We have to do away with the 'Troskyite' impulse for endless revolution (I am told that many Neoconservatives are former Troskyites).

In Iraq we have delivered so much shock to the system. In effect we have DESTABILISED the region.

Is a destabilised Middle East in America's (or Israel's) interest?

The next stop is Iran. Now, given our experience in Iraq, what can we realistically afford to do?

Dale

I think you are all over reacting.

First of all its a void between bush and brown not britain and america. John McCain spoke at the 2006 tory party conference, arnold swarzneggar spoke at this years tory party conference, rudy guilliani gave the first inaugural margaret thatcher lecture organised by atlantic bridge this year. Britain and america aren't getting a 'divorce', we couldn't even if we wanted to. Britain and america are too culturally similar with the same values, legal system etc

BTW Ami, I will apologise for the Guardian and the Independents meddling in american politics, but they do not represent the british people, and it seems a litle silly to rish an international relationship because of two fairly unpopular newspapers.

I will end by saying that in a world increasingly influenced by a communist dictatorship, am,erica, britain, canada, australia, new zealand and other countries in the sphere of influence cannot afford to be ripped apart by petty differences.

Dale

that should be 'risk' not 'rish'

Simon Newman

Maduka:
"British Generals have said (some openly, some discreetly) that their views were not taken into account by the Americans (especially under Rumsfeld)"

To be fair, I don't think the current US govt has treated the British military any worse than they've treated the US military.

Simon Newman

JF:
"That said, we are winning this war, and we will finish it if given the necessary amount of time. Once Iraq, in the heart of the Arab world, is pacified, we will have the necessary experience and leverage to replicate this success in other countries in the Middle East."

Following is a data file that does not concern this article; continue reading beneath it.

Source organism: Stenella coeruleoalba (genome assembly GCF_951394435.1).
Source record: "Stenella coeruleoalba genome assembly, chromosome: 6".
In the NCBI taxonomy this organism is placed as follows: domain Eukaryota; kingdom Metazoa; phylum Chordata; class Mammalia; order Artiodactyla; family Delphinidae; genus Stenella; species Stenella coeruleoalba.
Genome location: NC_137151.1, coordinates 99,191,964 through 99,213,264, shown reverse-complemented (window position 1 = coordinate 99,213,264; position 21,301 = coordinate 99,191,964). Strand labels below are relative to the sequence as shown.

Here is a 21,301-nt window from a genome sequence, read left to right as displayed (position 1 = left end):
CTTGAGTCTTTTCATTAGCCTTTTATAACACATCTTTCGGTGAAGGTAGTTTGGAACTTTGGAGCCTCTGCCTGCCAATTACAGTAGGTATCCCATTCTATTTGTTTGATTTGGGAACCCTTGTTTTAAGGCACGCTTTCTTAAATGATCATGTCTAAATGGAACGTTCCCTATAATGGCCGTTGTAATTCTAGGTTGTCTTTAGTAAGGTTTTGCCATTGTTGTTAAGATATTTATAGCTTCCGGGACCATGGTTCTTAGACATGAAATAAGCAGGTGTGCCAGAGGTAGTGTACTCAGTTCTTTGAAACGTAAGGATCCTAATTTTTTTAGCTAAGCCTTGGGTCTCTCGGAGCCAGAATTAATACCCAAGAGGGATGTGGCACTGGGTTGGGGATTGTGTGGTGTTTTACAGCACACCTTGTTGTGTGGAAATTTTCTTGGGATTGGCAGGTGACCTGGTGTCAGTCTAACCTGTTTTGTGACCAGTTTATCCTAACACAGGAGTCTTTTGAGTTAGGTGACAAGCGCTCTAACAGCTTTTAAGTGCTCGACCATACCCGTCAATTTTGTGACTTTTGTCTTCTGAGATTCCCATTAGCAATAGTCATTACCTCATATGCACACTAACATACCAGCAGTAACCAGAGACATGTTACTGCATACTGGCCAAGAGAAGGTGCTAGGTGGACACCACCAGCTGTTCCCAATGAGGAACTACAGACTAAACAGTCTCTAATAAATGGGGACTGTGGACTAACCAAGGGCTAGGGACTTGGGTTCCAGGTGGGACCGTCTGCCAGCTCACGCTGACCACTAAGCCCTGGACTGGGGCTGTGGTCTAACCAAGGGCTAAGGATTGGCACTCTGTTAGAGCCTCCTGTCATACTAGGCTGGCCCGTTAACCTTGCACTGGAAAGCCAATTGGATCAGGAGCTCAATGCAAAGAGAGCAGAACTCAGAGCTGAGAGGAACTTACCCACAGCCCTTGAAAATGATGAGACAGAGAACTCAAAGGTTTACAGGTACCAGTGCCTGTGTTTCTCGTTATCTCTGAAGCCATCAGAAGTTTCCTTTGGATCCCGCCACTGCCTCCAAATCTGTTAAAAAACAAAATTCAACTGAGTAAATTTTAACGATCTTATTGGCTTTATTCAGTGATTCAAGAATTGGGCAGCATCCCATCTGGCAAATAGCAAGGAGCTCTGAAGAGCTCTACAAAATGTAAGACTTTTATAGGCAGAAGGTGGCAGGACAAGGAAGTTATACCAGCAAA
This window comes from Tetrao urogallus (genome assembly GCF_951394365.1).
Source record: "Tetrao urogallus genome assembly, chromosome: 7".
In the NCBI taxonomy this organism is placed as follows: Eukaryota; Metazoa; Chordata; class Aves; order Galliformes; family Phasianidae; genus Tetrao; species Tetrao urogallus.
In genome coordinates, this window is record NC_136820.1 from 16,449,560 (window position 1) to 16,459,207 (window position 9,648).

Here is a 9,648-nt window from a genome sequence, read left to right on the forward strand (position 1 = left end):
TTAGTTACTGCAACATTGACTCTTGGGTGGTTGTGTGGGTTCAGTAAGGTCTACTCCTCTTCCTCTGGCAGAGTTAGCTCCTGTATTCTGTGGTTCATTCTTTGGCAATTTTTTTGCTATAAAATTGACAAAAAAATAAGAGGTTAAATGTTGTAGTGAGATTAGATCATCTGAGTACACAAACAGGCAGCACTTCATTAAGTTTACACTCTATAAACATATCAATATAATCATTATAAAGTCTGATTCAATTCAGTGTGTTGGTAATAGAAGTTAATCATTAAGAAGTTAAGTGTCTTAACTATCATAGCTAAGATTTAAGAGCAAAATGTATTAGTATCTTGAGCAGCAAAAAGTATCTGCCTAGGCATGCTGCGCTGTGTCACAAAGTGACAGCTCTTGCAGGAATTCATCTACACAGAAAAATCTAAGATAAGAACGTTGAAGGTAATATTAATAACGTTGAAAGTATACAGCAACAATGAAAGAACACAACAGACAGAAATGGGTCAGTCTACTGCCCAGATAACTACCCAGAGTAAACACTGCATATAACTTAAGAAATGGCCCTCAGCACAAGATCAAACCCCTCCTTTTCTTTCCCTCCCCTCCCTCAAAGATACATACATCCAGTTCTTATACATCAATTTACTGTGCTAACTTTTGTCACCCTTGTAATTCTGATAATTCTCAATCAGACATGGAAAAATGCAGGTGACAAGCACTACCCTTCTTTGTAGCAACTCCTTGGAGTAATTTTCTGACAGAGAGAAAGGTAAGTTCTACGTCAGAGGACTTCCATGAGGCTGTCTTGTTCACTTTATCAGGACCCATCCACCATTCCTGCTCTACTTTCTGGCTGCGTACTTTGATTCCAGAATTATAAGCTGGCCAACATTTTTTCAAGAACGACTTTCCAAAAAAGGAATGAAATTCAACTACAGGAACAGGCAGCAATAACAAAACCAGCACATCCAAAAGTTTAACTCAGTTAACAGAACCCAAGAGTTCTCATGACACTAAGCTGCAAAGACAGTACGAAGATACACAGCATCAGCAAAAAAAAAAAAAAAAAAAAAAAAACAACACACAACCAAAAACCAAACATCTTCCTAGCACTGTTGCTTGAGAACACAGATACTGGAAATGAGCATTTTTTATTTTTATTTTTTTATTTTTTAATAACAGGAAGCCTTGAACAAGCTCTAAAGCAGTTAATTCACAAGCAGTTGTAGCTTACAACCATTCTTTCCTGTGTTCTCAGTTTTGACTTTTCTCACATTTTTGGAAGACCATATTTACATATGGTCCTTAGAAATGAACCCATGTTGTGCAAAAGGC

I fear you're merely playing into Al Qaeda's hands, destroying or destabilising secular nationalist dictatorships and creating an environment in which Islamist groups flourish.

Simon Newman

JF:
"In addition, we've never been in a position where a fanatical religious group living amidst our allies has acted so successfully to cow our allies into inaction, as is happening in Eurabia and Londonistan."

But during the Cold War there was a very powerful communist fifth column active throughout the western democracies; indeed many of Europe's current political leaders were once Soviet agents, or at least sympathetic to the USSR and its goals. And the Soviets did use western terrorist groups such as Baader-Meinhof (an East German client) and (less directly) the IRA. So there is something of a precedent. I think the difference is that the gulf in understanding now is much greater - as Samuel Huntington pointed out in The Clash of Civilisations, a liberal-democrat and a Marxist-Leninist could hold a conversation and argue, because they held many shared premises, but a liberal-democrat and an Islamist cannot hold a meaninhful debate, because their premises are utterly different. At most the Islamists may use cultural Marxist terminology as a form of taqiyya, but amongst themselves their language is quite different, and Western ideas and ideals are irrelevant.